LONDON, July 7, 2022 /PRNewswire/ — A survey of over 900 undergraduate students in the UK, commissioned by law group Alpha Academic Appeals and conducted in July 2022, has revealed that approximately 16% of students have cheated in online exams this academic year.
Of those students who admitted to cheating, only a very small minority – 5% – were caught by their institutions.
52% of the students surveyed knew people who had cheated in online assessments this academic year.
Despite the end of Covid restrictions, most universities continued with online assessments this summer instead of traditional in-person exams. 79% of students in the survey believed that it was easier to cheat in online exams than in exam halls.
The reported methods of cheating were mostly unsophisticated, showing the ease with which cheating occurs in remote assessments. Common methods included calling or messaging friends for help during the exam, using Google to search for answers on a separate device, or asking parents to read through answers prior to submission.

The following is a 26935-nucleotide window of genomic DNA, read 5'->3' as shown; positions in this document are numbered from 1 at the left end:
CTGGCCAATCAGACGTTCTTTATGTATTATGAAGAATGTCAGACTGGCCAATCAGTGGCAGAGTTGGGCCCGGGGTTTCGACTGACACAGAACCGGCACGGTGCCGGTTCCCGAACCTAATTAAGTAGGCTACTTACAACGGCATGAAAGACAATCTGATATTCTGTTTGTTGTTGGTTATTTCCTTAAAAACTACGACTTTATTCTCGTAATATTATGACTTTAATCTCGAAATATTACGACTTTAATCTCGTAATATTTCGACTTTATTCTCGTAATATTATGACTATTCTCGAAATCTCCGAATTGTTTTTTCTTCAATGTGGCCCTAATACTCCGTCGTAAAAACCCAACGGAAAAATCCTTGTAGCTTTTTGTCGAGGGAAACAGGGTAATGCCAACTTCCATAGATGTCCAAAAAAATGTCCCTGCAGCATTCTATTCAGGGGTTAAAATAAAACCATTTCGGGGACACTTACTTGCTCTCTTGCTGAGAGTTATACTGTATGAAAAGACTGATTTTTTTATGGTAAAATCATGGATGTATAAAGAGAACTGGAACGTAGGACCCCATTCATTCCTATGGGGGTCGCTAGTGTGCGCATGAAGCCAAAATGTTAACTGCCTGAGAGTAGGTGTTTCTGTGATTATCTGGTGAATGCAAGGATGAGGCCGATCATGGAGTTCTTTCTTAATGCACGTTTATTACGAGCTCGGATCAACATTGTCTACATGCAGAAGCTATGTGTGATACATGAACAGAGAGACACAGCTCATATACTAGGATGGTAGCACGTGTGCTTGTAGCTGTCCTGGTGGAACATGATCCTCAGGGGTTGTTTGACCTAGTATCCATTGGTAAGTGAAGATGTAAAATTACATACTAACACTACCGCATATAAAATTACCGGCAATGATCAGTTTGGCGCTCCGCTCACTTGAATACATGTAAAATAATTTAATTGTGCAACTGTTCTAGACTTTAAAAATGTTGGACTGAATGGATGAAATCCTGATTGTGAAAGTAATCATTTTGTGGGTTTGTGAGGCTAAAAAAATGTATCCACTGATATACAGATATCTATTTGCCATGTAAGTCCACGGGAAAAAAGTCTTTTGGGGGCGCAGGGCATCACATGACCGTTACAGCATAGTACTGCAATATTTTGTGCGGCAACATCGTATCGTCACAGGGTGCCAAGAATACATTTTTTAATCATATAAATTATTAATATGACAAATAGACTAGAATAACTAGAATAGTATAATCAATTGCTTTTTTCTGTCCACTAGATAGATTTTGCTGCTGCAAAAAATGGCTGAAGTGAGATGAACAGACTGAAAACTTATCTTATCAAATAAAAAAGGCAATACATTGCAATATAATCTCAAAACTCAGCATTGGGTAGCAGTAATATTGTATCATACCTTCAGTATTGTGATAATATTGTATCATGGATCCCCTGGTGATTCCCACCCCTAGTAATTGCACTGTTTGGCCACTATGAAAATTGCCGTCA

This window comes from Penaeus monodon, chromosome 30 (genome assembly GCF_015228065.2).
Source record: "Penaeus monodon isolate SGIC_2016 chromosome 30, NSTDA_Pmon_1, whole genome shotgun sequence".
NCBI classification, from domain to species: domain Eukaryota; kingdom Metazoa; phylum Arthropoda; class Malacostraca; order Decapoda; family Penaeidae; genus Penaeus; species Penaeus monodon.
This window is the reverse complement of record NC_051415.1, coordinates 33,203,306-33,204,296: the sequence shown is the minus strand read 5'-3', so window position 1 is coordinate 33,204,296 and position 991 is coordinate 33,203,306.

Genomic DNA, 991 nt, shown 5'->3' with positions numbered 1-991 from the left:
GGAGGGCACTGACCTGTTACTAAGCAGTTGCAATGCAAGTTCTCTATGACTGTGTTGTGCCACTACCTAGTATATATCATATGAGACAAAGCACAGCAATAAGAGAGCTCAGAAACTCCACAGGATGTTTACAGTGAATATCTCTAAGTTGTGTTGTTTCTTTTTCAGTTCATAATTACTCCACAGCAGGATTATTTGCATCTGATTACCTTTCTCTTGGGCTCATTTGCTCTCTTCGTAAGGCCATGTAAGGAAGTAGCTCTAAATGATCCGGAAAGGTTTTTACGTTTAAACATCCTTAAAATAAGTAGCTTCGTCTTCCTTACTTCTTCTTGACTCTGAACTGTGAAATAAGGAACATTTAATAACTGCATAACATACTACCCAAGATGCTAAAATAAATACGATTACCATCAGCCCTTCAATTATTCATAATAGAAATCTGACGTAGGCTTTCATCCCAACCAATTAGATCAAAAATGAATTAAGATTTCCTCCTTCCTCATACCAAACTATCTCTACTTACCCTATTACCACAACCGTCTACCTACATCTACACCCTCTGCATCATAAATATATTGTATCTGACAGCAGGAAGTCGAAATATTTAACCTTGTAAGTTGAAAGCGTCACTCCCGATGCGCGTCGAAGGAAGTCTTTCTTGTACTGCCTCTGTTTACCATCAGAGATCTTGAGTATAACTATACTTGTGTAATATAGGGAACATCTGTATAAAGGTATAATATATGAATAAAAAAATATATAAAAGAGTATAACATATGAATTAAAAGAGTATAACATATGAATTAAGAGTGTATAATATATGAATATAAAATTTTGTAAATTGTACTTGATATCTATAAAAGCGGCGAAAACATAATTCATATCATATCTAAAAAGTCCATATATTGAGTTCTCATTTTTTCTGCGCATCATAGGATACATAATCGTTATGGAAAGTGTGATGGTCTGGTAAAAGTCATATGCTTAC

When asked about the morality of cheating in online assessments, 1/3 of students (33.2%) believed it was either not wrong or only mildly wrong.
Dr Daniel Sokol, a former university lecturer and lead barrister at Alpha Academic Appeals, explained: “we commissioned this research to find out the prevalence of cheating in online exams, promising respondents complete anonymity. This is not research that universities would typically conduct as the findings, if known, would most likely damage the reputation of the institution
“The research shows that cheating is a major problem in academic institutions in the UK and that far more needs to be done to tackle it. Sadly, there is little appetite for universities to recognise the significance of the problem, but it is of great importance to employers who rely on degree grades to aid recruitment. For some subjects, like medicine, dentistry, and pharmacy, cheating in exams can result in unqualified students graduating and exposing others to risk of serious harm.” said Dr Sokol.
“It is a sobering thought that nearly 1 in 6 of this year’s students have admitted to cheating in their exams. Let’s hope this research will prompt universities who intend to continue with online assessments to invest in the necessary human, financial and technical resources to ensure the integrity of the assessment process.”
Note: the raw data and tabulated responses are available here: http://www.academicappeals.co.uk/news/05072022201747-press-release-on-prevalence-of-cheating-in-online-assessment–july-2022/
About Alpha Academic Appeals
Established in 2011, Alpha Academic Appeals consists of 15 barristers who assist students who seek to challenge unjust decisions of their universities.
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